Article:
Orange Grove

Beenish Ahmed

I want to tear a page from the book of alliterations.

To get lost in an orange grove where blossoms

abound but bear no fruit. Here, they are losing

their language, but remember enough

to know what’s been forgotten. Still the women speak it

to dishtowels and bathwater. Sweep bits of it off the floors

and call it dust. There is never anywhere that isn’t here.

I’ve learned that more times than I can count before now.

Before now became then. Before then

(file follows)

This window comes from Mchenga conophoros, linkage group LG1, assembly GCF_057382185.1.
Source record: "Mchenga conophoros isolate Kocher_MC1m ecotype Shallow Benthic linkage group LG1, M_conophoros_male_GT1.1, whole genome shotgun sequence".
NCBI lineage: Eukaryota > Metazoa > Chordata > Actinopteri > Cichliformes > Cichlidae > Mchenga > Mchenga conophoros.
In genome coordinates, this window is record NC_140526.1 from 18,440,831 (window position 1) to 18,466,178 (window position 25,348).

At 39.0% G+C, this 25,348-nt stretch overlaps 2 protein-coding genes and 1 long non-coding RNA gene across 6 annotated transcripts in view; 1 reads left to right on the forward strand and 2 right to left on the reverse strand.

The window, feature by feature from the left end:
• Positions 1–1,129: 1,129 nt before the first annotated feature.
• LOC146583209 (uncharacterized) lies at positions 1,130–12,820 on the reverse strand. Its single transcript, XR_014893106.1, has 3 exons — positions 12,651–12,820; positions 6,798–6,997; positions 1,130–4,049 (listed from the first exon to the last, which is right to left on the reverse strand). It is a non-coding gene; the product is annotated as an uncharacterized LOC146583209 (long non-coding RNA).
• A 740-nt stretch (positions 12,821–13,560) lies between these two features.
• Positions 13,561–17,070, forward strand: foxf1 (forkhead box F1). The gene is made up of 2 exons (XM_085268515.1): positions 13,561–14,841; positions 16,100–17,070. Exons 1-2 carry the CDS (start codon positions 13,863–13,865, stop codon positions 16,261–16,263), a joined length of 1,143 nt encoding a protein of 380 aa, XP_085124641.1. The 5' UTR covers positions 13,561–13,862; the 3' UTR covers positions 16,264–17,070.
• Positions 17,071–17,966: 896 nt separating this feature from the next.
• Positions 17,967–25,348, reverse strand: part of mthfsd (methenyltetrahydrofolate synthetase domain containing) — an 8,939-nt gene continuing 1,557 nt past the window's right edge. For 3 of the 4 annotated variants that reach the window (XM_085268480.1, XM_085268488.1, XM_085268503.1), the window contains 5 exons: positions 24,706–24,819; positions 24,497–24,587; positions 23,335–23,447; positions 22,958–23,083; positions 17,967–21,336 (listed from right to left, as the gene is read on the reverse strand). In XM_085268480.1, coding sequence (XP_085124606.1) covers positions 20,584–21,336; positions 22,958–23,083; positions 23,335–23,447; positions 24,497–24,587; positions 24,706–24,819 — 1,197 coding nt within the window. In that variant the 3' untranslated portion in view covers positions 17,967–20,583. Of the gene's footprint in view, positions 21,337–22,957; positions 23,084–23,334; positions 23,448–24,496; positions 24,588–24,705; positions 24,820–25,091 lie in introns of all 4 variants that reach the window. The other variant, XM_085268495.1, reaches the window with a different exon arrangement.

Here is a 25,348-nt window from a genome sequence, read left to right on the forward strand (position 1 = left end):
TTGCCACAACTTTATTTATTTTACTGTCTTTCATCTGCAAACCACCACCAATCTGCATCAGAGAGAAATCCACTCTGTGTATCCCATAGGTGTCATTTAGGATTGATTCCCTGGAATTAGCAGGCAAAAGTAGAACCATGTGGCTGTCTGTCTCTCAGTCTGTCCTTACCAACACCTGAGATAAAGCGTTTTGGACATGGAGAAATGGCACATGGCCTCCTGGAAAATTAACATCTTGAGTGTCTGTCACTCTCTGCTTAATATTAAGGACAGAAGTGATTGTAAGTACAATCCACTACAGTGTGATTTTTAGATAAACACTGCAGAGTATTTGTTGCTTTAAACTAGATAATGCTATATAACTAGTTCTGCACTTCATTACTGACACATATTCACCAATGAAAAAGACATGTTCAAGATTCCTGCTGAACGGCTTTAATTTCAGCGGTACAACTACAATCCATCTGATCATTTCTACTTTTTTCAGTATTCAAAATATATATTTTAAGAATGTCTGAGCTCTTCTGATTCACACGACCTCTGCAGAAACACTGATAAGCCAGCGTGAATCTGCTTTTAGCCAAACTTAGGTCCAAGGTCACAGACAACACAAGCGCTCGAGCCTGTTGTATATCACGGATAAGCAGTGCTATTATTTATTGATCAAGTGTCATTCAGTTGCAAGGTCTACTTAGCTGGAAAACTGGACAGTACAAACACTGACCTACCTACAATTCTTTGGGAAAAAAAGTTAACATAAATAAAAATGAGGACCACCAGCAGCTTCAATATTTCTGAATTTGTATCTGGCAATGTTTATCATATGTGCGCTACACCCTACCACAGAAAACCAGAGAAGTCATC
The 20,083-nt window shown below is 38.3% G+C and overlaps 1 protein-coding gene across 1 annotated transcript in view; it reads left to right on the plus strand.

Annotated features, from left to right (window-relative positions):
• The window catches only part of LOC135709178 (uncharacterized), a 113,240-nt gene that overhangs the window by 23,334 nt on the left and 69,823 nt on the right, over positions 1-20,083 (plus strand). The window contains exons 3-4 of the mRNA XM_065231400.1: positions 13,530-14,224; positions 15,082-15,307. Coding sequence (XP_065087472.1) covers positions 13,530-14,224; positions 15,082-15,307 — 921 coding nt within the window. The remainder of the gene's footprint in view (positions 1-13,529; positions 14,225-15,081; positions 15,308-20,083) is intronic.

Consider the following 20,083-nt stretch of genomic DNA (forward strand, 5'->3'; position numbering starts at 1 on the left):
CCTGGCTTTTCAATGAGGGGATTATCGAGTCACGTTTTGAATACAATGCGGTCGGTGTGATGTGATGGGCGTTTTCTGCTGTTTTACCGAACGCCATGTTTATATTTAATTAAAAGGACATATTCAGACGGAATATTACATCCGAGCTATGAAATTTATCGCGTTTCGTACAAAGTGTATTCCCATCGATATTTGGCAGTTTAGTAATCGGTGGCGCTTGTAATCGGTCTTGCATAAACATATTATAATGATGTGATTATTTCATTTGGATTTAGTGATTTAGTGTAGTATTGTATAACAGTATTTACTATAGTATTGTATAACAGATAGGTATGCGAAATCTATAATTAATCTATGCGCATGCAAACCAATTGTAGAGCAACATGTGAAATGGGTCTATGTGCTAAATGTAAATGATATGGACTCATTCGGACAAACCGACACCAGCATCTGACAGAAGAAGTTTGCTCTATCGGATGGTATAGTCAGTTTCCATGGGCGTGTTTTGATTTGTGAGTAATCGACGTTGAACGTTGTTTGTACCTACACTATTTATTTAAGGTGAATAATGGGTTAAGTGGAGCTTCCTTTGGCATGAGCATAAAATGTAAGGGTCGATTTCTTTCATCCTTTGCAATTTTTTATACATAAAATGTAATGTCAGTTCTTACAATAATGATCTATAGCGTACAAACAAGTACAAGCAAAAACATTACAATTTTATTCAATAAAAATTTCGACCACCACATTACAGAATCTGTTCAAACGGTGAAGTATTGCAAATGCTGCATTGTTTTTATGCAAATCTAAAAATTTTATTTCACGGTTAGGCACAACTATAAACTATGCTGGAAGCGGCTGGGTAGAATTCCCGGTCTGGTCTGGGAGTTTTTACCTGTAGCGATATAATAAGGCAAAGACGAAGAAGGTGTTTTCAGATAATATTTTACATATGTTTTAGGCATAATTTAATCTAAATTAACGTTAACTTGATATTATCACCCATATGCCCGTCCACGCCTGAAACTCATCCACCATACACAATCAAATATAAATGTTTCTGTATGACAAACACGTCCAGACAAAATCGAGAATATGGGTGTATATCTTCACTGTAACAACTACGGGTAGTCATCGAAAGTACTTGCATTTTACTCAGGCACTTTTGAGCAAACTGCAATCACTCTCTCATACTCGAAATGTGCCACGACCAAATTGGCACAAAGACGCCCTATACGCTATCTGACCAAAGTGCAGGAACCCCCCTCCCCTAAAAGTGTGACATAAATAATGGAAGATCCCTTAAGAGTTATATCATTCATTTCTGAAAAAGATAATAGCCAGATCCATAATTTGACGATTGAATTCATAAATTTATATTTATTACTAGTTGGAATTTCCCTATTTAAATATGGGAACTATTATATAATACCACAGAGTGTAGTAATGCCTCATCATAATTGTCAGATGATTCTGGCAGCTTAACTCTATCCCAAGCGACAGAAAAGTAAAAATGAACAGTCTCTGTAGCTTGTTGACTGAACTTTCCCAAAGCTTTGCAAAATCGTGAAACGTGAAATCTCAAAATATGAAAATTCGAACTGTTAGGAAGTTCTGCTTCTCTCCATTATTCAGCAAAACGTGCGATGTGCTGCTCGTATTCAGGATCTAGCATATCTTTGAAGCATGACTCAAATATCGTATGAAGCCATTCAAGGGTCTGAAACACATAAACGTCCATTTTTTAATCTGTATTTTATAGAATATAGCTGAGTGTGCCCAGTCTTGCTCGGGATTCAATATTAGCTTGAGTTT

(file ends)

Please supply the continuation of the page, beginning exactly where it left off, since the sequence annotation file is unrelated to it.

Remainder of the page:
became us. Before us ever was. I’m told

there was a tree, back when time was still suckling

at forever’s breast, when exile became existence.

The first invention was not a wheel, but a wall to make here, here

and there, there — someday we’ll go back, I promise, Dear.

My father told me every plane was bound for a home we

hardly ever saw. We lived in his memory. He built it from

splintered wood and the resilience of regret mixed with refusal.

But the winds have borne it down now. Every edge

softens in time — we become ourselves, diffuse.

Ingest accents and let them fill us up. Drink deep

from bad habits in the dark of ourselves,

hum whatever is in the air.

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